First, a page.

New research shows unpaid young carers are much less happy than peers

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New research shows unpaid young carers are much less happy than peers

Emily has been caring for her mum since she was 10. 
She lives in Ilford with her mum who has a rare disease called prion disease, also known as transmissible spongiform encephalopathies. It means her mother can no longer walk or talk and needs constant care.
Emily is one of many young carers in the UK and has decided to tell her story because she was affected by her responsibilities growing up.

Research from the Carers Trust shows unpaid young carers aged 8-15 are much less happy, more worried and confused than their peers without those responsibilities. 
A survey compared the answers of non-carers and young carers and found the carers group were twice as worried about money, much more worried about bullying, exams and, of course, their families.

Over the years the work needed to by done by Emily has decreased as her mothers illness has worsened, more outside help has been needed to cope.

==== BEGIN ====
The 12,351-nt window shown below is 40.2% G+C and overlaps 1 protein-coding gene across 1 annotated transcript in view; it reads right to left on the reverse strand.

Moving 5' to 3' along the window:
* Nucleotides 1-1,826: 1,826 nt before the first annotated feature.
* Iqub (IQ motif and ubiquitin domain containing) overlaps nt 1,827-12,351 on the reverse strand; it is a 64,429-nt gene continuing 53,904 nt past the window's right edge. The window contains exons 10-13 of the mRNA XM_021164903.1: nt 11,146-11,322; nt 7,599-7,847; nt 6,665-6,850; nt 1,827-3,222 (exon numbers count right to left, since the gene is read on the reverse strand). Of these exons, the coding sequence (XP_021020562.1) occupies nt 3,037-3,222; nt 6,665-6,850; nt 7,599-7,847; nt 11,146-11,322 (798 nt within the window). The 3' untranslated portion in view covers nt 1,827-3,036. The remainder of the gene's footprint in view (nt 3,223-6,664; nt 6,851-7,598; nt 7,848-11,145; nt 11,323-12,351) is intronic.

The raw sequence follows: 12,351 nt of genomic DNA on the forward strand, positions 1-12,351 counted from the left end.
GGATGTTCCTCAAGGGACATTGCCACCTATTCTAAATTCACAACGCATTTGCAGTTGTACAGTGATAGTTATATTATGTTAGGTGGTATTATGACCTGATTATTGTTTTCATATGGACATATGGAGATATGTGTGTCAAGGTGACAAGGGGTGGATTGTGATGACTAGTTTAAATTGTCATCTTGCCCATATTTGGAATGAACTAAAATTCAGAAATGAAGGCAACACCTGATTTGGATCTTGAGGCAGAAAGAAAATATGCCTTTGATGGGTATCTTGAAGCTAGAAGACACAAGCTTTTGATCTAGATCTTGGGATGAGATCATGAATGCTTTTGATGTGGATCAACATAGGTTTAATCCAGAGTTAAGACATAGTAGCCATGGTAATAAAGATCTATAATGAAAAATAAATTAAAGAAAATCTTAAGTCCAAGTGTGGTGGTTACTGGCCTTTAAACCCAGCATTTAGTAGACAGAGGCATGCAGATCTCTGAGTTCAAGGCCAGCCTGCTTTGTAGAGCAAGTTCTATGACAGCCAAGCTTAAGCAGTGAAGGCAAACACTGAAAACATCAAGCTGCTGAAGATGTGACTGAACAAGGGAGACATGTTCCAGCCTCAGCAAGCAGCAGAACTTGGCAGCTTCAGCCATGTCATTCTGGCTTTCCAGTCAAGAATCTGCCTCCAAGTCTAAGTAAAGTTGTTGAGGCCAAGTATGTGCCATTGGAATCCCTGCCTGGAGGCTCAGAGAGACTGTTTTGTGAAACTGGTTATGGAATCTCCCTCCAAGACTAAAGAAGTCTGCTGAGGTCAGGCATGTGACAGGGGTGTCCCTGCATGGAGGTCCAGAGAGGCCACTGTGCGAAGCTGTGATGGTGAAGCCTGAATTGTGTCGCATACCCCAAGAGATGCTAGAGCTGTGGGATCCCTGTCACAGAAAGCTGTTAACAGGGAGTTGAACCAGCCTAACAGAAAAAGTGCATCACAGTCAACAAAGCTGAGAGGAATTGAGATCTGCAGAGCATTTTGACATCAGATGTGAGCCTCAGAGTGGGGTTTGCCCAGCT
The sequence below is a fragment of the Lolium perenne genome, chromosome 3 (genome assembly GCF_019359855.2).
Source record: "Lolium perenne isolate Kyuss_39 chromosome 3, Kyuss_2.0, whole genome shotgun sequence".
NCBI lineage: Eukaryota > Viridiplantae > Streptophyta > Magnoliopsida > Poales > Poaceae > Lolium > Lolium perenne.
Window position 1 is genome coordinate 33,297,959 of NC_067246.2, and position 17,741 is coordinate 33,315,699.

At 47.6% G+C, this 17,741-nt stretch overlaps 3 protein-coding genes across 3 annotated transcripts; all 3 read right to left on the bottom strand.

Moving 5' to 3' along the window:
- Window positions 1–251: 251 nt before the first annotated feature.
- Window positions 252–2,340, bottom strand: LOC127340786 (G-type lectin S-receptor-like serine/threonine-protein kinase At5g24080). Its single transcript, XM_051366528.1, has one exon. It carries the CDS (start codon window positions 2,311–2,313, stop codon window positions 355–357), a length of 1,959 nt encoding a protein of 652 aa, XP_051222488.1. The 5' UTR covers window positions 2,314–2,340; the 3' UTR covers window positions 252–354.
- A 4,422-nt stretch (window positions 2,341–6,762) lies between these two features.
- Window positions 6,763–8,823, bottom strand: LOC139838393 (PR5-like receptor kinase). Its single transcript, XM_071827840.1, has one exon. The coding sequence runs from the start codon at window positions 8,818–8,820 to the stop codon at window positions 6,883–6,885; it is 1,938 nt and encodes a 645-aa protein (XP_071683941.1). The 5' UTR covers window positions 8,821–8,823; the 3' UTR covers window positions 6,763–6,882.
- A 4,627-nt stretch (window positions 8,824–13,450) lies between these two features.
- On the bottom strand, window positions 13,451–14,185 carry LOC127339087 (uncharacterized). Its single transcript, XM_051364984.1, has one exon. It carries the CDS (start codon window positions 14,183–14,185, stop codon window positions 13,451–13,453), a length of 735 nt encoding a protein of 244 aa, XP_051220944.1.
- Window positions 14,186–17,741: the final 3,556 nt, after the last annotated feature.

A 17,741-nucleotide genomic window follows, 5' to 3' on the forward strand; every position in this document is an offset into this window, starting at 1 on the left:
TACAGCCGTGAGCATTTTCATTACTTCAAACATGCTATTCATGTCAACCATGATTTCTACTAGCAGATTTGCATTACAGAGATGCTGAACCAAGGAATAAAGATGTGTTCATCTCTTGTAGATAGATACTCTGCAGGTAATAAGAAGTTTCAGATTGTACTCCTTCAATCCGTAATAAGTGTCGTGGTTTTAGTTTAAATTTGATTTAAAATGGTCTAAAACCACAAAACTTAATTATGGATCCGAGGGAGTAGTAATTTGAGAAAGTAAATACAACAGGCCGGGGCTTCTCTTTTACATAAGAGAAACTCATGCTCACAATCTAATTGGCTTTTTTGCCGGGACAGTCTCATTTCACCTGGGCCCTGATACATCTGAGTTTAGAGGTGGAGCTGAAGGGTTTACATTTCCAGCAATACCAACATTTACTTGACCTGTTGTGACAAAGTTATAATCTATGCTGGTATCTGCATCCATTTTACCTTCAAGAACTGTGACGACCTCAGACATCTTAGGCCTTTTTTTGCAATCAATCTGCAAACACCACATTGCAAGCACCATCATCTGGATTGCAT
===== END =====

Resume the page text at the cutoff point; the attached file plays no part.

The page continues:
Emily says:
 "As I'd grown up with it I didn't find it strange, but my friends did as it was hard to understand the illness. It meant that I wasn't able to do some things my friends were doing as she needed help with a lot of things and my dad was still working full time."
"My family is very supportive and my dad, who is superman and who manages to do everything, made it very clear to me that he didn't want my caring role to stop me from doing anything - going to uni, moving out, getting a job. But I know this is not the case for many young carers."
Emily has now graduated from the University of Sheffield and is now back carrying out her caring role as she's living at home again. 
The research also shows more than a quarter of the young carers group analysed said that they don't have enough people to talk to and 28 per cent said they would like to talk to other carers online. For this reason Carers Trust is launching a new online community and website called Babble, especially for young carers to help them make friends with other young people in a similar position and to help counter their isolation.
Emily and Luen Thompson from the Carers Trust Joined Wake Up London to discuss the findings of the new research.

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